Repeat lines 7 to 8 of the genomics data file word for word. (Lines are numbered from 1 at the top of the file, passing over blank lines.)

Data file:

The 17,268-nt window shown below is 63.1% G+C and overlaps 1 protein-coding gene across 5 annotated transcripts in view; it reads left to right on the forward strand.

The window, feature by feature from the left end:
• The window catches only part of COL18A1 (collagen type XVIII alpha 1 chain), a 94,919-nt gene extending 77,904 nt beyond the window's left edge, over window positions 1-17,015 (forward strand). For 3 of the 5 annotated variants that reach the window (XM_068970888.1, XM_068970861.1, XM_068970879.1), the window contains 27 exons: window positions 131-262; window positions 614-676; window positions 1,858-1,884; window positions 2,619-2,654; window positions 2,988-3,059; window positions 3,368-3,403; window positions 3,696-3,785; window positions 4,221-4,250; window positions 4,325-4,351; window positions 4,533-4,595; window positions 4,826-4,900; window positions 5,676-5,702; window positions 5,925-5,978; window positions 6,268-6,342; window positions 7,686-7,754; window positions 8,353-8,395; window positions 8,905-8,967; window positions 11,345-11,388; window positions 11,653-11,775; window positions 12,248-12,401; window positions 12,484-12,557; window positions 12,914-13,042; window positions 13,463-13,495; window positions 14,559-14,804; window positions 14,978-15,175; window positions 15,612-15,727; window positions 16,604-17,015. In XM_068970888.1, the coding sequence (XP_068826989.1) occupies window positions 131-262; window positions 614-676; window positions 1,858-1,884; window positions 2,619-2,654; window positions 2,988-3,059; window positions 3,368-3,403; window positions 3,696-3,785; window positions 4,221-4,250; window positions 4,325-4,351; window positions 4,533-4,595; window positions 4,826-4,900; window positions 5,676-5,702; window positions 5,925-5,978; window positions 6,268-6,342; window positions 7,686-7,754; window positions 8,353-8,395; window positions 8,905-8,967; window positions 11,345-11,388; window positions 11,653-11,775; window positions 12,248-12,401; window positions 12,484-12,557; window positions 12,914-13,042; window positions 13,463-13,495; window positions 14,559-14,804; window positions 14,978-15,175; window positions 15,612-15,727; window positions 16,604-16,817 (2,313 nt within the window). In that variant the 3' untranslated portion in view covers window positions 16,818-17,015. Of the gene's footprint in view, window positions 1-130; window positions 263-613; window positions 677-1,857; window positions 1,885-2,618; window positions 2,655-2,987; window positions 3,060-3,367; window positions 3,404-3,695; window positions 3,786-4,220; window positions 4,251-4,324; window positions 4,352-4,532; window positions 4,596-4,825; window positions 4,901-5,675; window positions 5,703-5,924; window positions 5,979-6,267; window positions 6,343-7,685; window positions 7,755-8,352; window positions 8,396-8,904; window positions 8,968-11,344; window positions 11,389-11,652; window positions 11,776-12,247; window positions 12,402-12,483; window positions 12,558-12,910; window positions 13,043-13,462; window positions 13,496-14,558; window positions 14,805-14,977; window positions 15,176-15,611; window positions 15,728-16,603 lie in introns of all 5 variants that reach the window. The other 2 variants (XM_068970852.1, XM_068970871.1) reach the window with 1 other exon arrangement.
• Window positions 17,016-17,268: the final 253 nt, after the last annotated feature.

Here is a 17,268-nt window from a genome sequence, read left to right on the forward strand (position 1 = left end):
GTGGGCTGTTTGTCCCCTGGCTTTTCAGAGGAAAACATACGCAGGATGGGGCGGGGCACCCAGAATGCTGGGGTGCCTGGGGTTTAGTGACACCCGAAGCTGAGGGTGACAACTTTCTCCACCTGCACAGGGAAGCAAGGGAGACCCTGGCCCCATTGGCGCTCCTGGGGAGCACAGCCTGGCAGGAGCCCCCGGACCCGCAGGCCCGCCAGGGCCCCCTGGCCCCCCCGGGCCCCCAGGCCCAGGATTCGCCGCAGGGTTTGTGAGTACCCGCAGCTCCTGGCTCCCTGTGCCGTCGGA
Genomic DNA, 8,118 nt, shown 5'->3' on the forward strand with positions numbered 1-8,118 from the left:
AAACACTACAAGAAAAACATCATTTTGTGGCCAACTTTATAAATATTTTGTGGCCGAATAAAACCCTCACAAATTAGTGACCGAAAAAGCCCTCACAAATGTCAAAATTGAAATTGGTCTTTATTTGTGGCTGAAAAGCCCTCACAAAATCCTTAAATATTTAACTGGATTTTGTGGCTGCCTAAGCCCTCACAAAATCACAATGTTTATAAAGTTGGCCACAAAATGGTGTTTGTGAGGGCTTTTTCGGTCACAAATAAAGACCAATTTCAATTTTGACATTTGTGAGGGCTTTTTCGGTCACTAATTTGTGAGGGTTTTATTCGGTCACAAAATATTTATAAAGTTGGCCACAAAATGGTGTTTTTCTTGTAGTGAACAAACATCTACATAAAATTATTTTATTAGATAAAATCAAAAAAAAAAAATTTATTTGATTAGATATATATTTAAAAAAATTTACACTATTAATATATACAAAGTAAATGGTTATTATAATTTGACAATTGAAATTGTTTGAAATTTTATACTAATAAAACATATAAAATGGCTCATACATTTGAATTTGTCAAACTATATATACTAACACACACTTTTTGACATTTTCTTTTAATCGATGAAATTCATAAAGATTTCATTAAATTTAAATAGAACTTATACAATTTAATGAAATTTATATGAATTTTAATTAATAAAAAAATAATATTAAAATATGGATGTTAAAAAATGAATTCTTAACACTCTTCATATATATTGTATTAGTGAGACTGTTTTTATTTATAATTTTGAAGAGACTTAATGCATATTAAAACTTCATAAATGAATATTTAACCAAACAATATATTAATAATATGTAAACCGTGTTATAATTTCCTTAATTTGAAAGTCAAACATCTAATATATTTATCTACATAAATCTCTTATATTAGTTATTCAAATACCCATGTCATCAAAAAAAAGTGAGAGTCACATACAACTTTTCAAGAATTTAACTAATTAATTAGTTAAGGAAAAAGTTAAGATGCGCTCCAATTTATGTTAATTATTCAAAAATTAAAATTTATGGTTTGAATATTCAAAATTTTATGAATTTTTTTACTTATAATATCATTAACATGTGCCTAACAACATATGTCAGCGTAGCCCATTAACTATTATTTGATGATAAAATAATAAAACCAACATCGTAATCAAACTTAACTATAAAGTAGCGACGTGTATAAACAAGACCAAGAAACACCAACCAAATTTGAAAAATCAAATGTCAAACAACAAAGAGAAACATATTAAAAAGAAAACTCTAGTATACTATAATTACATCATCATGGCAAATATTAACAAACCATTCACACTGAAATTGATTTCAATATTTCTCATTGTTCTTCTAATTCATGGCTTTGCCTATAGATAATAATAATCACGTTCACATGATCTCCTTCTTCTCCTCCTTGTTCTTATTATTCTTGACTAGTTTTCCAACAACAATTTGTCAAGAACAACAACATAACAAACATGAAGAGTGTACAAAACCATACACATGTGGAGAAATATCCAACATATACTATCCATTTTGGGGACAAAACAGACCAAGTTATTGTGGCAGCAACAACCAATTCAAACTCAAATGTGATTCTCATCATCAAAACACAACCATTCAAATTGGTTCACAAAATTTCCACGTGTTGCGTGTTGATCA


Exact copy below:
Genomic DNA, 8,118 nt, shown 5'->3' on the forward strand with positions numbered 1-8,118 from the left:
AAACACTACAAGAAAAACATCATTTTGTGGCCAACTTTATAAATATTTTGTGGCCGAATAAAACCCTCACAAATTAGTGACCGAAAAAGCCCTCACAAATGTCAAAATTGAAATTGGTCTTTATTTGTGGCTGAAAAGCCCTCACAAAATCCTTAAATATTTAACTGGATTTTGTGGCTGCCTAAGCCCTCACAAAATCACAATGTTTATAAAGTTGGCCACAAAATGGTGTTTGTGAGGGCTTTTTCGGTCACAAATAAAGACCAATTTCAATTTTGACATTTGTGAGGGCTTTTTCGGTCACTAATTTGTGAGGGTTTTATTCGGTCACAAAATATTTATAAAGTTGGCCACAAAATGGTGTTTTTCTTGTAGTGAACAAACATCTACATAAAATTATTTTATTAGATAAAATCAAAAAAAAAAAATTTATTTGATTAGATATATATTTAAAAAAATTTACACTATTAATATATACAAAGTAAATGGTTATTATAATTTGACAATTGAAATTGTTTGAAATTTTATACTAATAAAACATATAAAATGGCTCATACATTTGAATTTGTCAAACTATATATACTAACACACACTTTTTGACATTTTCTTTTAATCGATGAAATTCATAAAGATTTCATTAAATTTAAATAGAACTTATACAATTTAATGAAATTTATATGAATTTTAATTAATAAAAAAATAATATTAAAATATGGATGTTAAAAAATGAATTCTTAACACTCTTCATATATATTGTATTAGTGAGACTGTTTTTATTTATAATTTTGAAGAGACTTAATGCATATTAAAACTTCATAAATGAATATTTAACCAAACAATATATTAATAATATGTAAACCGTGTTATAATTTCCTTAATTTGAAAGTCAAACATCTAATATATTTATCTACATAAATCTCTTATATTAGTTATTCAAATACCCATGTCATCAAAAAAAAGTGAGAGTCACATACAACTTTTCAAGAATTTAACTAATTAATTAGTTAAGGAAAAAGTTAAGATGCGCTCCAATTTATGTTAATTATTCAAAAATTAAAATTTATGGTTTGAATATTCAAAATTTTATGAATTTTTTTACTTATAATATCATTAACATGTGCCTAACAACATATGTCAGCGTAGCCCATTAACTATTATTTGATGATAAAATAATAAAACCAACATCGTAATCAAACTTAACTATAAAGTAGCGACGTGTATAAACAAGACCAAGAAACACCAACCAAATTTGAAAAATCAAATGTCAAACAACAAAGAGAAACATATTAAAAAGAAAACTCTAGTATACTATAATTACATCATCATGGCAAATATTAACAAACCATTCACACTGAAATTGATTTCAATATTTCTCATTGTTCTTCTAATTCATGGCTTTGCCTATAGATAATAATAATCACGTTCACATGATCTCCTTCTTCTCCTCCTTGTTCTTATTATTCTTGACTAGTTTTCCAACAACAATTTGTCAAGAACAACAACATAACAAACATGAAGAGTGTACAAAACCATACACATGTGGAGAAATATCCAACATATACTATCCATTTTGGGGACAAAACAGACCAAGTTATTGTGGCAGCAACAACCAATTCAAACTCAAATGTGATTCTCATCATCAAAACACAACCATTCAAATTGGTTCACAAAATTTCCACGTGTTGCGTGTTGATCA